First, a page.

Sunday, August 18, 2013

Phases of the Cell Cycle, Interphase and Mitosis

Phases of the Cell Cycle
The Cell Cycle; credit: wikimedia

The cell cycle encompasses the series of events that culminate in the creation of two daughter cells, known as cell division. This process is a key feature for life as we know it, allowing organisms to reproduce or repair as is the case for multicellular life. The cycle itself can be broken into interphase and the mitotic phase.


The bulk of the cell cycle actually consists of interphase which itself can be broken into several subphases.
G1: During this phase the cell grows in size, creating more organelles such as mitochondria and gathering materials for DNA replication.
G0: Some cells actually don't go past the G1 phase and onto division. Once an organism reaches maturity certain cells will only divide in order to repair and they typically enter what's known as G0, where they just perform normal cell functions but do not move on to the S phase.
S: This stands for synthesis and appropriately during this stage DNA is replicated resulting in two sister chromatids.
G2: The final stage of interphase, during G2 proteins required for cell division are synthesized.

Phases of Mitosis


In comparison to interphase the M phase is much shorter, but this is when cell division actually occurs. This includes division of the nucleus, or mitosis and division of the cytoplasm, or cytokinesis.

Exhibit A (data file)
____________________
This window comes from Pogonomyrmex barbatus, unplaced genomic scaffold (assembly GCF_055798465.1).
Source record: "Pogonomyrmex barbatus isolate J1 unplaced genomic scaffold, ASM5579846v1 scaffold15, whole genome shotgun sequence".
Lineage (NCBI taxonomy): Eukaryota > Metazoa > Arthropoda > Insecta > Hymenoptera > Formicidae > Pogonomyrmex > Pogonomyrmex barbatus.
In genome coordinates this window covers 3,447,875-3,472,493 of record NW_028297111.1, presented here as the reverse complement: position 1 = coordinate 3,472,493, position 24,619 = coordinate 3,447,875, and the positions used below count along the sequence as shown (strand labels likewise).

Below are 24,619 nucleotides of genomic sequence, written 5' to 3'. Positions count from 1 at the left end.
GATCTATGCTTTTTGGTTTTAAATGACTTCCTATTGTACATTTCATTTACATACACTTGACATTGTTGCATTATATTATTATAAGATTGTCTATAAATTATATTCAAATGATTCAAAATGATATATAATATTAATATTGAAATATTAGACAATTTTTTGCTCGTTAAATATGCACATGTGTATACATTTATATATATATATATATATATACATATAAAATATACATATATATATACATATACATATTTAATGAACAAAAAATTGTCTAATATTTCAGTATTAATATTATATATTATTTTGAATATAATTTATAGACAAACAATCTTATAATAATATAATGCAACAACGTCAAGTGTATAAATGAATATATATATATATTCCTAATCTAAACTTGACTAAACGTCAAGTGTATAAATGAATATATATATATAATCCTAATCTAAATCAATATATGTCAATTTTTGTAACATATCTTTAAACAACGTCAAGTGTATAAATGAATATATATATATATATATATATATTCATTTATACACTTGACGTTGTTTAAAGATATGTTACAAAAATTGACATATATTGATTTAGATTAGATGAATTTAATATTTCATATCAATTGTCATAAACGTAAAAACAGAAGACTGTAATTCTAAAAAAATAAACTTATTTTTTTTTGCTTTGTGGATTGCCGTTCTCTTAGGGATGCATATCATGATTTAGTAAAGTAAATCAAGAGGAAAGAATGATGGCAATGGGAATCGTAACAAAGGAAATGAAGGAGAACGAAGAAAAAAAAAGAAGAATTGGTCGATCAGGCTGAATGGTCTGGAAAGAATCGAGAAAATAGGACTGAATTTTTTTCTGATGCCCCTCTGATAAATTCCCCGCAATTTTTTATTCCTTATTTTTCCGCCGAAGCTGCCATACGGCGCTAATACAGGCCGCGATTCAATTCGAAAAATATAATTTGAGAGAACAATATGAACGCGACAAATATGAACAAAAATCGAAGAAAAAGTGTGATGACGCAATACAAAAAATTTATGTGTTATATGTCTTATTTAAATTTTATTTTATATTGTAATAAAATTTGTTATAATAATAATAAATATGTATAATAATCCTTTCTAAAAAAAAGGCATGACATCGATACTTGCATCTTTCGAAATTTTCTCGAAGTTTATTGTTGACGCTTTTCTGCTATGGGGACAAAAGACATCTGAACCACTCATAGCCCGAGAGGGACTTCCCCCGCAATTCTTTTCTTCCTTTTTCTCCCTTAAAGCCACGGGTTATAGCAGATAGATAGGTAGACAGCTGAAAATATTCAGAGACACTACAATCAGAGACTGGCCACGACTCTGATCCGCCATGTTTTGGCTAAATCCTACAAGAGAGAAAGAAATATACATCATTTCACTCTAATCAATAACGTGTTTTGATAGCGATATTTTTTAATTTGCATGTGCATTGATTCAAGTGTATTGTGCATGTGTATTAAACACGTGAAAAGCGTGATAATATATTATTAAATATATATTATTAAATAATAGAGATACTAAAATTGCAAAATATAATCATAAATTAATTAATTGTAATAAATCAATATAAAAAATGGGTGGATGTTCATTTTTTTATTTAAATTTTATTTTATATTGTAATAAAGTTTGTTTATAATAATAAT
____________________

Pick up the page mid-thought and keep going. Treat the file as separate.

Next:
Mitosis: Actually consisting of five distinct phases as well, during mitosis the two sets of previously duplicated chromosomes are separated, each into a new nucleus.
  1. Prophase: Chromosomes are condensing, and are held together at a centromere. The mitotic spindle starts forming and centrosomes move away from each other as microtubules lengthen.
  2. Prometaphase: Nuclear envelope breaks down and the nucleolus disappears. Microtubules from the centrosomes now invade the nuclear area. Chromosomes now have a specialized protein, called a kinetochore, located at the centromere.
  3. Metaphase: The longest stage, centrosomes are now at opposite poles of the cell, the chromosomes arrange themselves midway between them along the metaphase plate.
  4. Anaphase: The sister chromatid part after cohesin proteins are cleaved, officially becoming chromosome. They move to opposite ends of the cell as kinetochore microtubules shorten.
  5. Telophase: The cell now has two daughter nuclei and nuclear envelopes start to form. Chromosomes become less condensed and mitosis ends.
Cytokinesis: Towards the end of telophase division of the cytoplasm was already underway. During this final stage a cleavage furrow forms as the cell appears to be pinched in two.

No comments:

Post a Comment